In February 1943, Marjorie Barber, who was known to everyone as Bar, carefully wrapped a lemon in a jeweler’s box and sent it to her friend, the detective novelist Dorothy L. Sayers. The packaging was appropriate: a lemon was as precious as a jewel in the depths of World War II in England. This was a war that devastated the home front: nearly 70,000 British civilians died, and no one escaped the shortages, the long hours, or the near-constant menace of bombs.
The ‘home’ front was fraught on another level for Bar and Dorothy. They were both in complex long-term partnerships that frequently offered stress rather than succor and uncertainty rather than support. Their quiet friendship was a refuge and a source of the fresh air, space, and humor that makes it possible keep muddling through in one’s marriage and one’s life, and the lemon, both treasured and refreshing, is its perfect symbol.
Wartime rationing and controls aimed to ensure that every person had access to a minimum supply of basic goods – not only food, but also clothing, furniture, and other items. A points system governed access to rarer items like cereals, lentils, and tinned (canned) foods. Lemons, though, were never rationed: like bananas and other items that had to be shipped from warmer climes, they simply became essentially unobtainable. The war disrupted trade routes and filled ships and cargo holds with munitions and soldiers rather than tropical fruits.
Dorothy called the lemon a “Museum Piece” for its rarity and splendor. Her husband, Mac Fleming, looked at it with a “stupefied gaze” and asked, in mock bewilderment, “What is it?”
But a lemon is not a jewel: it will not last forever. Mac said it “would be a pity to destroy it,” but Dorothy countered that “it would be a pity to let it dry up or grow green whiskers.” He wanted to put it in a glass case and sell tickets for the privilege of viewing it; she wanted to make that curry that he’d rejected before because it was “no good without a squeeze of lemon.” Manifestly unable to agree, they wrapped the lemon back up in its wadding and put it aside.
Bar had lived in London with her partner, Muriel St. Clare Byrne, since the 1920s; while Bar taught English literature to high school girls, Muriel was a Shakespeare expert and historian who taught at Bedford College and the Royal Academy of Dramatic Art. All three women had attended Somerville College, Oxford, together around the time of the First World War. Muriel and Dorothy were members of the same writing club there, the archly named Mutual Admiration Society. While Muriel and Bar were setting up house in their London flat and writing poems about their beloved cat, Dorothy had a more tumultuous romantic trajectory, involving some fraught love-affairs with men, a son born out of wedlock, and finally marriage in 1926 to Mac — a veteran of World War I, a journalist, and a gourmand who had already been married once before.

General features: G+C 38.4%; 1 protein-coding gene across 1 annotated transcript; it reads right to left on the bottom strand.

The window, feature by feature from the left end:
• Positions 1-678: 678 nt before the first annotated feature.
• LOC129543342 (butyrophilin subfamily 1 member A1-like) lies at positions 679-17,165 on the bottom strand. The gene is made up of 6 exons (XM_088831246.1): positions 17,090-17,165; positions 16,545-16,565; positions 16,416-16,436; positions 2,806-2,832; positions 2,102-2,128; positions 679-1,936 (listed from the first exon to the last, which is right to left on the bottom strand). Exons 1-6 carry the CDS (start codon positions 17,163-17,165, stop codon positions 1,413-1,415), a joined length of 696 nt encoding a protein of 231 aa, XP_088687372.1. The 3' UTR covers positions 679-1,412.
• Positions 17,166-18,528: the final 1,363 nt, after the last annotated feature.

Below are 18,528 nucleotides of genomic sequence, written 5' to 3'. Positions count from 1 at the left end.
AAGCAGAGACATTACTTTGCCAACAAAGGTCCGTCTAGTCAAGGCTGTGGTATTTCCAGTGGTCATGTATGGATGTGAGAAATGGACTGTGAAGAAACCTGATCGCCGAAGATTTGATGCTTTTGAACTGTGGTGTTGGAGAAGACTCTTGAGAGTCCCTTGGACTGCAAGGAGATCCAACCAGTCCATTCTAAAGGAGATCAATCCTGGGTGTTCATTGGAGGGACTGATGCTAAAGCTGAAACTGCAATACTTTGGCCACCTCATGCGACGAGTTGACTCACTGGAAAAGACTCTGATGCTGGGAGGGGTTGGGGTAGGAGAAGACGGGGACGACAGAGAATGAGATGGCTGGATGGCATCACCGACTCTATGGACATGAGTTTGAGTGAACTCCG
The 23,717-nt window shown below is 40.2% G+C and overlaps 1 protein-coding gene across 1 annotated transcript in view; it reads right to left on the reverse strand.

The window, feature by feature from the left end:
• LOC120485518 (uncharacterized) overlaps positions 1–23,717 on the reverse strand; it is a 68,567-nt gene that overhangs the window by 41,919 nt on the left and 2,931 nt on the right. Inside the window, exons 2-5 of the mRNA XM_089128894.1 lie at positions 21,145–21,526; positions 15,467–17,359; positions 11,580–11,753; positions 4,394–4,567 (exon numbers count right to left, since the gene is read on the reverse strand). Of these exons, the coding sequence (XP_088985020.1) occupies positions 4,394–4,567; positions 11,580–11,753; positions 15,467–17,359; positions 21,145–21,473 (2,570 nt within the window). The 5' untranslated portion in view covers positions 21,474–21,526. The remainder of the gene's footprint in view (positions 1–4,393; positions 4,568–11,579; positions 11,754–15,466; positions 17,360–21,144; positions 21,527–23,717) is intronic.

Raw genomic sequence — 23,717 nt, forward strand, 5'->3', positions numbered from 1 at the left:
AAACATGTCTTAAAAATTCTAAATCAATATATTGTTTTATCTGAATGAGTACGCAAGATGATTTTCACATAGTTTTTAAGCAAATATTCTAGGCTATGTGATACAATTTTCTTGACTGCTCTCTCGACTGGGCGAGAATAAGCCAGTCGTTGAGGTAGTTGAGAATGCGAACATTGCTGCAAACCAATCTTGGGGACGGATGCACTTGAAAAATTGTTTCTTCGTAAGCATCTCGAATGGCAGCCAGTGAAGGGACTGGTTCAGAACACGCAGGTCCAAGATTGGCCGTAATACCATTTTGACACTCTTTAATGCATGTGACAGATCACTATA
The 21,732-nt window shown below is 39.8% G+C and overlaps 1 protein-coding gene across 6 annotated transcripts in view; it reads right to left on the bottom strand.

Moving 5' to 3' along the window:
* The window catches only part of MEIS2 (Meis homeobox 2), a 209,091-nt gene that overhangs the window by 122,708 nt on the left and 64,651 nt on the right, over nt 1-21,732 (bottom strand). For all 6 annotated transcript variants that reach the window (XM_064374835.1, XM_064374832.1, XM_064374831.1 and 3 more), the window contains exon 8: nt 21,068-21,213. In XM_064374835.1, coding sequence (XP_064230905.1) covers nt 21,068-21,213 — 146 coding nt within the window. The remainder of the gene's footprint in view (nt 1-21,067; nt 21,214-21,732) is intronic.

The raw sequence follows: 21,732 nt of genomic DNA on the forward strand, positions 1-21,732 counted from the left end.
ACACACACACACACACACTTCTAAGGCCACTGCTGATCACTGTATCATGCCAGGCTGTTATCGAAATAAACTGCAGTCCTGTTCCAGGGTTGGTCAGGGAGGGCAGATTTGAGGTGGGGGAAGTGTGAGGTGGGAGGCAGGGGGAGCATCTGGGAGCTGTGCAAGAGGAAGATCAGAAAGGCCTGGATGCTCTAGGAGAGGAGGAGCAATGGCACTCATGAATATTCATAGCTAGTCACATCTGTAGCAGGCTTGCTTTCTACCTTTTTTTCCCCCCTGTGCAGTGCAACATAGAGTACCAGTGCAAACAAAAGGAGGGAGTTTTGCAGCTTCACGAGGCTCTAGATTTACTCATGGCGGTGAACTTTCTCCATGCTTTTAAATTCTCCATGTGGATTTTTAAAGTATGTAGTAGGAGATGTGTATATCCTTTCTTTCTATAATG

By 1943, both partnerships had been through good times and bad – the marriage of Mac and Dorothy, and the partnership of Muriel and Bar, who called each other “friends” or “companions” but functioned socially as a couple and wrote to each other with the frank love, deep concern, and possessive annoyance of spouses. Mac had eventually adopted Dorothy’s son, but the marriage had grown less close and was put under strain by his chronic ill health and the deaths, in rapid succession, of both of Dorothy’s parents. In the early 1930s, Dorothy considered separation and perhaps divorce; she took a long vacation with Muriel to discuss the matter, and ultimately decided to stick it out. Her subsequent letters narrate their spats and disagreements with a witty veneer that is hard to penetrate. To what extent had they found a reasonable modus vivendi, and to what extent does the humor cover a profound marital unease? The lemon incident is only one example: read the exchanges in different tones of voice, and their meaning shifts from the charming to the depressing.